In Lenox, Massachusetts, the Boston Symphony Orchestra is putting money into expanding the Tanglewood Music Center, a place the orchestra has called home during summertime since 1932. The $30 million project is being headed by Boston firm William Rawn Associates. The practice has designed four new buildings for the site including a multi-use rehearsal and performance venue, cafe, and two small studios. "We know the site very well, we have a history here," said Bill Rawn, founding principal of William Rawn Associates. The firm designed the Sieji Ozawa Hall, a 36,000-square-foot venue for the Boston's Symphony Orchestra's summer shows 25 years ago. Orientated in a linear fashion, the coterie of new buildings set for Tanglewood cover 24,000 square feet. Rawn stressed that the additions did not attempt to outdo Ozawa Hall in terms of scale. "They're much less monolithic, Ozawa Hall is still the centerpiece." Predominantly, the site is geared for outdoor circulation among the four new buildings. A canopy protrudes over a pathway adjacent to landscaping, which is courtesy of Reed Hilderbrand, a landscape architecture firm from Cambridge. Clifford Gayley, another principle at William Rawn, described "Studio 1," a new multi-use performance space that will seat 200 when being used for small-scale performances. The room will also double up as a place for rehearsals, banqueting and as a lecture hall. Despite extensive fenestration (for a music-based space, at least) Studio 1 performs well acoustically thanks to Chicago acoustic specialists Kirkegaard Associates who prescribed horizontal wood paneling for the interior. Speaking to The Architect's Newspaper, President of Kirkegaard, Joseph Myers said how his firm had to be careful not to place the glass too close or far away so to avoid creating a "confusing echo" effect. Windows bathe the space in natural daylight and allow audiences to gaze at the scenery behind and around performers. "Given the size of the space, loudness wasn't an issue, but we wanted to ensure that sound was kept clear and crisp for when a lecturer is speaking," said Myers. Motorized wooden grills can be exposed during loud performances to absorb sound. Here, the size of the gaps between the timber stops reverberations. Meanwhile, speakers are aimed at the retractable seating risers, intended to be used when lectures are taking place. Gayley added that the timber interior of Studio 1 is carried through materially throughout the scheme, creating spaces "that are instantly recognizable as new." All the new buildings will be climate controlled and, as with Studio 1, feature views out onto the landscape and beyond to Ozawa Hall. Groundbreaking is scheduled fall this year, with project completion in summer 2019.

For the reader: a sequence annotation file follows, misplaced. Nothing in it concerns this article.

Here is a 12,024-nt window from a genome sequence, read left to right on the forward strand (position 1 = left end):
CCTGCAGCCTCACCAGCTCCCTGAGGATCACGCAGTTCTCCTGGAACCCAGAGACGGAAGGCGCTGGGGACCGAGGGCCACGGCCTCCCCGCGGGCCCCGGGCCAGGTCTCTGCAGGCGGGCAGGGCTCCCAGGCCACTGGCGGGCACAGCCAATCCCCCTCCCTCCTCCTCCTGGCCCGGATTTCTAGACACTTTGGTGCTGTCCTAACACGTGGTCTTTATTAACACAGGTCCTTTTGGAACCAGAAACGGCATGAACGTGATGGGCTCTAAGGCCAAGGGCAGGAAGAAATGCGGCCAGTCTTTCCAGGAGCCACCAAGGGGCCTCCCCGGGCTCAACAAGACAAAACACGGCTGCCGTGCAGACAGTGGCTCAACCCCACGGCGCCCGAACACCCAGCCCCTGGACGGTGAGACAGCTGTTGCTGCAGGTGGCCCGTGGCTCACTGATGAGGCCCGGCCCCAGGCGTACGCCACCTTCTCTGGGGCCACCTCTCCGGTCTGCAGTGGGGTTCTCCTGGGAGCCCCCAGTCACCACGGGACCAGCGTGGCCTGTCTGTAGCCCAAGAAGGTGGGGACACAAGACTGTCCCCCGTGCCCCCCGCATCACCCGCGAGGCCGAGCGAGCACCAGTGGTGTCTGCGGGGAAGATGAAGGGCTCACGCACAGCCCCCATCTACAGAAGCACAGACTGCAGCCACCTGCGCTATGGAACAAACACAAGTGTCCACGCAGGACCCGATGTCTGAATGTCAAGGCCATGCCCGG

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The plan to combine fishing, tourism, and the waterfront to invigorate a New England city